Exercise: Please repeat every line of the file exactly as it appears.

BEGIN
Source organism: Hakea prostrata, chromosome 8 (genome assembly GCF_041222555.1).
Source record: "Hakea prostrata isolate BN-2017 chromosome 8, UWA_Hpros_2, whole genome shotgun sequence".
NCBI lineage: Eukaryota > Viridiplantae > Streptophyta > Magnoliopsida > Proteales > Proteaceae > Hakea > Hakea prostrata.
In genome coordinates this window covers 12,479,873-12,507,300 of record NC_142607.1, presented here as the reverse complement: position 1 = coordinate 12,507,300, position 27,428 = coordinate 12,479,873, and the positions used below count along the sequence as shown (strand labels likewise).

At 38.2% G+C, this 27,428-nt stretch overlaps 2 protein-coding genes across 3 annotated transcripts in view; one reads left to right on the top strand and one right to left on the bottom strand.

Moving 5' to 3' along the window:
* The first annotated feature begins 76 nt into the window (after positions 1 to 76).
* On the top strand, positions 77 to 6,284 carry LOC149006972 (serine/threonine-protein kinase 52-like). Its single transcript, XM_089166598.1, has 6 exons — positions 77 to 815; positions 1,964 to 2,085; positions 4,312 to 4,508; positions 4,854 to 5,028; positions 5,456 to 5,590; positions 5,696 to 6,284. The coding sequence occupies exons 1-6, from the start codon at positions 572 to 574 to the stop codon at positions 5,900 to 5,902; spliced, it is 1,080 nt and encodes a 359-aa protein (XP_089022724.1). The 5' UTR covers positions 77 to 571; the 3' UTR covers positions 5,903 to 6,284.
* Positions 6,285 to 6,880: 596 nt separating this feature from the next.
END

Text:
Source organism: Hakea prostrata, chromosome 8 (genome assembly GCF_041222555.1).
Source record: "Hakea prostrata isolate BN-2017 chromosome 8, UWA_Hpros_2, whole genome shotgun sequence".
NCBI lineage: Eukaryota > Viridiplantae > Streptophyta > Magnoliopsida > Proteales > Proteaceae > Hakea > Hakea prostrata.
In genome coordinates this window covers 12,479,873-12,507,300 of record NC_142607.1, presented here as the reverse complement: position 1 = coordinate 12,507,300, position 27,428 = coordinate 12,479,873, and the positions used below count along the sequence as shown (strand labels likewise).

At 38.2% G+C, this 27,428-nt stretch overlaps 2 protein-coding genes across 3 annotated transcripts in view; one reads left to right on the top strand and one right to left on the bottom strand.

Moving 5' to 3' along the window:
* The first annotated feature begins 76 nt into the window (after positions 1 to 76).
* On the top strand, positions 77 to 6,284 carry LOC149006972 (serine/threonine-protein kinase 52-like). Its single transcript, XM_089166598.1, has 6 exons — positions 77 to 815; positions 1,964 to 2,085; positions 4,312 to 4,508; positions 4,854 to 5,028; positions 5,456 to 5,590; positions 5,696 to 6,284. The coding sequence occupies exons 1-6, from the start codon at positions 572 to 574 to the stop codon at positions 5,900 to 5,902; spliced, it is 1,080 nt and encodes a 359-aa protein (XP_089022724.1). The 5' UTR covers positions 77 to 571; the 3' UTR covers positions 5,903 to 6,284.
* Positions 6,285 to 6,880: 596 nt separating this feature from the next.